As Democrats, both well-established and up-and-coming, jockey for position in an unusually crowded primary field in anticipation of the 2020 election, Joe Biden has emerged as an especially familiar player, which may not be a good thing, as Vox details. That’s because, according to Vox’s Matthew Yglesias, the similarities between Biden and his party’s last presidential contender, Hillary Clinton, might lead American voters to deliver the same result as they did in 2016, namely a victory for Donald Trump.
The temptation among establishment Democrats, Yglesias writes, is to believe that Clinton lost in 2016 largely due to the fact that she wasn’t liable enough. If you share that point of view, you might indeed see Biden as an ideal follow-up candidate. He has a similar background, similar policy positions, and similar national appeal. But on top of that, supporters argue, he’s also generally likable. Could that dynamic, a more likable version of a candidate who previously fell short, actually work?
“What brought Clinton down was public exposure not to her personality — which was sparkling enough to make her the most admired woman in America for 17 years straight before losing the claim to Michelle Obama in 2018 — but extended public scrutiny of every detail of a decades-long career in public life,” Yglesias writes.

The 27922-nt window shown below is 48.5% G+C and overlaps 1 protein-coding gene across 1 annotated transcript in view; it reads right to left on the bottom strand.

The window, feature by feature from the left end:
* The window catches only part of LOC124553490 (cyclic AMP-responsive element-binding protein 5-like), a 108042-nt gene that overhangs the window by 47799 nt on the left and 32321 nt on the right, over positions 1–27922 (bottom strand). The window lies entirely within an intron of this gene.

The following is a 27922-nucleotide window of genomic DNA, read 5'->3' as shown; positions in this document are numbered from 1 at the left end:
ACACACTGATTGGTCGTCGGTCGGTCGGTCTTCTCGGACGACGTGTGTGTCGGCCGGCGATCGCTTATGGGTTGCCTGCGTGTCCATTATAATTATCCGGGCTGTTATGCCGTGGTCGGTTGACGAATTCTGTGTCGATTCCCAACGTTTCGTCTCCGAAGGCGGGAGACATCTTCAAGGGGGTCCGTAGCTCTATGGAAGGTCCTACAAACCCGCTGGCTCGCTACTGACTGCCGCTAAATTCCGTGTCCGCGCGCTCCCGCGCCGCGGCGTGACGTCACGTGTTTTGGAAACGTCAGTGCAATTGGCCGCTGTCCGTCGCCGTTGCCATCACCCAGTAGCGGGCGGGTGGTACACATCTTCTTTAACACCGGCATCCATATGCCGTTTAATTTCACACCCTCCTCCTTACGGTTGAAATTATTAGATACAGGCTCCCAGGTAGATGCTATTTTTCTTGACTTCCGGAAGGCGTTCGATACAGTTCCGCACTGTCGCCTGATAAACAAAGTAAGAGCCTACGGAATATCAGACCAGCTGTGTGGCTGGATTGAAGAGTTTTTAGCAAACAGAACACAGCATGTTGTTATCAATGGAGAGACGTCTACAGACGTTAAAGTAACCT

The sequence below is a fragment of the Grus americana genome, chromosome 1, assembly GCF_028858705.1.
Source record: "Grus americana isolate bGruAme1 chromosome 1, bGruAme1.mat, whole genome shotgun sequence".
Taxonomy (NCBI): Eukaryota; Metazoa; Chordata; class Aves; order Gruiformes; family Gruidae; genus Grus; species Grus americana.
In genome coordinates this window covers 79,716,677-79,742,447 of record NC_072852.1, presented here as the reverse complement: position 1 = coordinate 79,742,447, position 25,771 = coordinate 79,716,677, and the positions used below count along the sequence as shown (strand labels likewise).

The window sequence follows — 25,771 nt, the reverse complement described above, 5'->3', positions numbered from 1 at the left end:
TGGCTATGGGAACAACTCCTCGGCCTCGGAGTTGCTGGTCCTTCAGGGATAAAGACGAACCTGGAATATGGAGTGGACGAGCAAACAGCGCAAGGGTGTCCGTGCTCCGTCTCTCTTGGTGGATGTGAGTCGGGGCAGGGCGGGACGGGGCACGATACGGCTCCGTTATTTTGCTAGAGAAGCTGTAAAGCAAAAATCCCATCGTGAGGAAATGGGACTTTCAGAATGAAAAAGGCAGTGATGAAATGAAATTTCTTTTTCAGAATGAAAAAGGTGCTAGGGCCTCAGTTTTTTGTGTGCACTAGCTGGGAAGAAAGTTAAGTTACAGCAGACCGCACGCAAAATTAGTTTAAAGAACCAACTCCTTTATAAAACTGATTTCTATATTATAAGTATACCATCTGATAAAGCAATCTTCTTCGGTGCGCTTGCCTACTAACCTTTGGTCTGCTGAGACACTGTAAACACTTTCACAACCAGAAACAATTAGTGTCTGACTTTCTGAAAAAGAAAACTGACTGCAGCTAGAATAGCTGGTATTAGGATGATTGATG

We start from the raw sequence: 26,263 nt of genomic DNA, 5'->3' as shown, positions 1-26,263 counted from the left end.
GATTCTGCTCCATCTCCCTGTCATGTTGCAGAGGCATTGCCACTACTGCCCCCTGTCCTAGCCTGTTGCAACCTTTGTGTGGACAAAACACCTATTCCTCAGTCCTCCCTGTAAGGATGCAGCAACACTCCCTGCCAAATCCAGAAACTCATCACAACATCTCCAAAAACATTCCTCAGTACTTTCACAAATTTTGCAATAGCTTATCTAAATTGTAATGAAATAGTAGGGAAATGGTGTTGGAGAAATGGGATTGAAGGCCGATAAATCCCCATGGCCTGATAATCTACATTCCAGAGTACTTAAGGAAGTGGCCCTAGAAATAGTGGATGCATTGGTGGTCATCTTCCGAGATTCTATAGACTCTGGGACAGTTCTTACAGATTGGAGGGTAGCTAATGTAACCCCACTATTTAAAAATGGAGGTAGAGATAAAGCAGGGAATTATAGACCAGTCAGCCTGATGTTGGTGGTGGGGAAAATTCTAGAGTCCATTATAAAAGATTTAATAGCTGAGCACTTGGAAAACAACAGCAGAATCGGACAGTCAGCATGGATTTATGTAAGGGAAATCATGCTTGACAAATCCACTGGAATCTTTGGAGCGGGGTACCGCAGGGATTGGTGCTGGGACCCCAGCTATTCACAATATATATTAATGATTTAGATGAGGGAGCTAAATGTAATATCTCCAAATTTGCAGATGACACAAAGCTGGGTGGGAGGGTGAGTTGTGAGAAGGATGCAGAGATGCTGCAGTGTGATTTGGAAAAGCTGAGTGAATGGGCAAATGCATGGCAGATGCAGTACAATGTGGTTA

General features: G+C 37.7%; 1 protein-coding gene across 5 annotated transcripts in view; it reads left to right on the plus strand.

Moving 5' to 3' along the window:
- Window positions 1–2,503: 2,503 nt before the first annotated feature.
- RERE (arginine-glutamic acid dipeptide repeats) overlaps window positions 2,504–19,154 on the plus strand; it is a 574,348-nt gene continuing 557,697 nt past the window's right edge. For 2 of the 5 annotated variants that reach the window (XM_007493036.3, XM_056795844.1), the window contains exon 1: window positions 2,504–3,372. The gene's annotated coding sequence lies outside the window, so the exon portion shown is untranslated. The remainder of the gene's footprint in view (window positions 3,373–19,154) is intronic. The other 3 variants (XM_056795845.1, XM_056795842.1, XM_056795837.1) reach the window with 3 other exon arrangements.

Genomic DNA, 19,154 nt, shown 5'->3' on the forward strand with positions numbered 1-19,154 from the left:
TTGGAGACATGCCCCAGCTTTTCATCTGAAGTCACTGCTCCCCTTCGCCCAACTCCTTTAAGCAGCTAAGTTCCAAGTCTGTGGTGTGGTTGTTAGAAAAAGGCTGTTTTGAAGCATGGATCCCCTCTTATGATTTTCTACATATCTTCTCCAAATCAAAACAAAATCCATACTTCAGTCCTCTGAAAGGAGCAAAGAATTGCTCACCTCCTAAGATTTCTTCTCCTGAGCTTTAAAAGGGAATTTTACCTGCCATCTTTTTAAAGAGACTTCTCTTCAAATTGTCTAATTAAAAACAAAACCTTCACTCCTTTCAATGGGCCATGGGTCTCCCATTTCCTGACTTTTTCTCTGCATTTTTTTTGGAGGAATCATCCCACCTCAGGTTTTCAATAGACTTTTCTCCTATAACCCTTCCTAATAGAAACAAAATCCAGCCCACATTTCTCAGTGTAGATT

“This, in turn, is the exact same problem Biden will inevitably face as a presidential candidate. Americans like outsiders and fresh faces, not veteran insiders who bear the scars of every political controversy of the past two generations.”
Joe Biden spent years promoting “tough on crime” policies that fueled the war on drugs and mass incarceration.— Vox (@voxdotcom) April 25, 2019
He may have to backtrack to win over 2020 primary voters. https://t.co/KtNXSTksGN
Not only does Biden share a long public record that is open to scrutiny from opponents and voters alike, but much of that record is firmly in step with Clinton, particularly on issues that were harmful to her during the campaign. Trump, a political outsider with no clear record to embrace or defend, enjoyed the ability to attack Clinton on a number of positions which had fallen out of favor over the years, namely the war in Iraq.
Whereas Barack Obama had been able to run as one of few politicians who had spoken out against the war in the wake of the September 11 terrorist attacks, when Clinton ran she was, in fact, one of few remaining players who had been a high-profile advocate for it. Now, much of the Democratic field is on the younger side, meaning that they have the luxury of having avoided taking a stand on that issue at all when it took place. Contenders like Kamala Harris, Amy Klobuchar, and Cory Booker each joined the Senate well after the Iraq debate had taken place, eliminating the danger of having to defend unpopular policy positions on the matter. Biden is not so lucky.
The question going forward for him is whether or not there is more to his candidacy than an enhanced version of the Clinton campaign, and if that will be enough to defeat Trump this time around.